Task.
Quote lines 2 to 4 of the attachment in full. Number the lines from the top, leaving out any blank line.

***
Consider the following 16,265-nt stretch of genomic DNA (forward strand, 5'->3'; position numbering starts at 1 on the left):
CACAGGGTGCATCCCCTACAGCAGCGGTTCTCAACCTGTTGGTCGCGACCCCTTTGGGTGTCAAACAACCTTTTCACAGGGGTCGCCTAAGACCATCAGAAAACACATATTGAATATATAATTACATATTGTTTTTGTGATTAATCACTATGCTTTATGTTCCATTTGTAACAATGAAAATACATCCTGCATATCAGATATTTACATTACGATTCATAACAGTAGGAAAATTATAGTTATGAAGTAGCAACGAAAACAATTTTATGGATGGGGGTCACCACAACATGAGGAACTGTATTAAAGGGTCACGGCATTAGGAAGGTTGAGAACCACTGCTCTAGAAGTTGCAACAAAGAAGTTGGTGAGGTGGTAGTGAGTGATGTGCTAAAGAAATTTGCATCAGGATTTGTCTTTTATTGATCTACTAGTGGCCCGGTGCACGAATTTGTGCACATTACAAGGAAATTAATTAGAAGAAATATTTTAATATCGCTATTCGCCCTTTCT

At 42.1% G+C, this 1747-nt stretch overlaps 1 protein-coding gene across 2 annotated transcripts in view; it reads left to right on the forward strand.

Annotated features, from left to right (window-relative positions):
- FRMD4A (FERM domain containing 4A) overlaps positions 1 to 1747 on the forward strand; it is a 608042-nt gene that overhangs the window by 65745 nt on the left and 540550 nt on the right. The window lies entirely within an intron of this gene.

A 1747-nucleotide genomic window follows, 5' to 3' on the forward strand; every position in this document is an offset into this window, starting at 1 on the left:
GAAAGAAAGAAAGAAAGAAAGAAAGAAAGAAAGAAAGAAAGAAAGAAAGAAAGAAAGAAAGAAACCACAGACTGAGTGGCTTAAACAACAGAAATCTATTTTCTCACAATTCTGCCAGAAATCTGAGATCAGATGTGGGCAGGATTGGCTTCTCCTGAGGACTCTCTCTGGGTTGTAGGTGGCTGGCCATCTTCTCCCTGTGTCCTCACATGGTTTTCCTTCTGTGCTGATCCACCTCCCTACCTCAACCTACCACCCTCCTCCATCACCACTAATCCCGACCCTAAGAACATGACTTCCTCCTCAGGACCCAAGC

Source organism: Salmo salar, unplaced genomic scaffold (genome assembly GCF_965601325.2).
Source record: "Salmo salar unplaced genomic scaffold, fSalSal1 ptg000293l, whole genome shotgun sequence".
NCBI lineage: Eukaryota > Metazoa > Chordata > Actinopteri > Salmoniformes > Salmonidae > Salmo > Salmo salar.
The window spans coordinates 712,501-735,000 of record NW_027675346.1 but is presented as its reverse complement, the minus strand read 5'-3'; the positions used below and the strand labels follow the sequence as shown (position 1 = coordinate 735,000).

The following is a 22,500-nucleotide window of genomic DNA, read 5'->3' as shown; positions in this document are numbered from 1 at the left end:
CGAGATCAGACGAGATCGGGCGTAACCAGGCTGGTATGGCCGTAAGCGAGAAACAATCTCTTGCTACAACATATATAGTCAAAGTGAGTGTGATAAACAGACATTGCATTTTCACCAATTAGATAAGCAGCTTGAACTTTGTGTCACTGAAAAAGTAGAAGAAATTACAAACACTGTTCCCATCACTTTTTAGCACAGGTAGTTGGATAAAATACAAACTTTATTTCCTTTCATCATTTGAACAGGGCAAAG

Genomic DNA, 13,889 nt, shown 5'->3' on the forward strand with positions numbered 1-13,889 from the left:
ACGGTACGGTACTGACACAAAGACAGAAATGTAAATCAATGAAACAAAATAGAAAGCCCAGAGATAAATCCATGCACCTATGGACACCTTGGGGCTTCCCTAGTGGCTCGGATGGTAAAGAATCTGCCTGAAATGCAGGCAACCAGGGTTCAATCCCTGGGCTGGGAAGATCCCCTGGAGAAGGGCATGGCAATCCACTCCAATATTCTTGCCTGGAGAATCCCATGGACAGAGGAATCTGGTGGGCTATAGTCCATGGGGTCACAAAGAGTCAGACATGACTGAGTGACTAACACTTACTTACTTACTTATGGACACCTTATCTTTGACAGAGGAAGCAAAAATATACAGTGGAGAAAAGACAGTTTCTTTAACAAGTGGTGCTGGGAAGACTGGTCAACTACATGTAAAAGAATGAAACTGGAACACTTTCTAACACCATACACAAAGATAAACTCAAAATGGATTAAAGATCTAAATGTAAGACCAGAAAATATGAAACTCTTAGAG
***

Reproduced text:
CACAGGGTGCATCCCCTACAGCAGCGGTTCTCAACCTGTTGGTCGCGACCCCTTTGGGTGTCAAACAACCTTTTCACAGGGGTCGCCTAAGACCATCAGAAAACACATATTGAATATATAATTACATATTGTTTTTGTGATTAATCACTATGCTTTATGTTCCATTTGTAACAATGAAAATACATCCTGCATATCAGATATTTACATTACGATTCATAACAGTAGGAAAATTATAGTTATGAAGTAGCAACGAAAACAATTTTATGGATGGGGGTCACCACAACATGAGGAACTGTATTAAAGGGTCACGGCATTAGGAAGGTTGAGAACCACTGCTCTAGAAGTTGCAACAAAGAAGTTGGTGAGGTGGTAGTGAGTGATGTGCTAAAGAAATTTGCATCAGGATTTGTCTTTTATTGATCTACTAGTGGCCCGGTGCACGAATTTGTGCACATTACAAGGAAATTAATTAGAAGAAATATTTTAATATCGCTATTCGCCCTTTCT

At 42.1% G+C, this 1747-nt stretch overlaps 1 protein-coding gene across 2 annotated transcripts in view; it reads left to right on the forward strand.

Annotated features, from left to right (window-relative positions):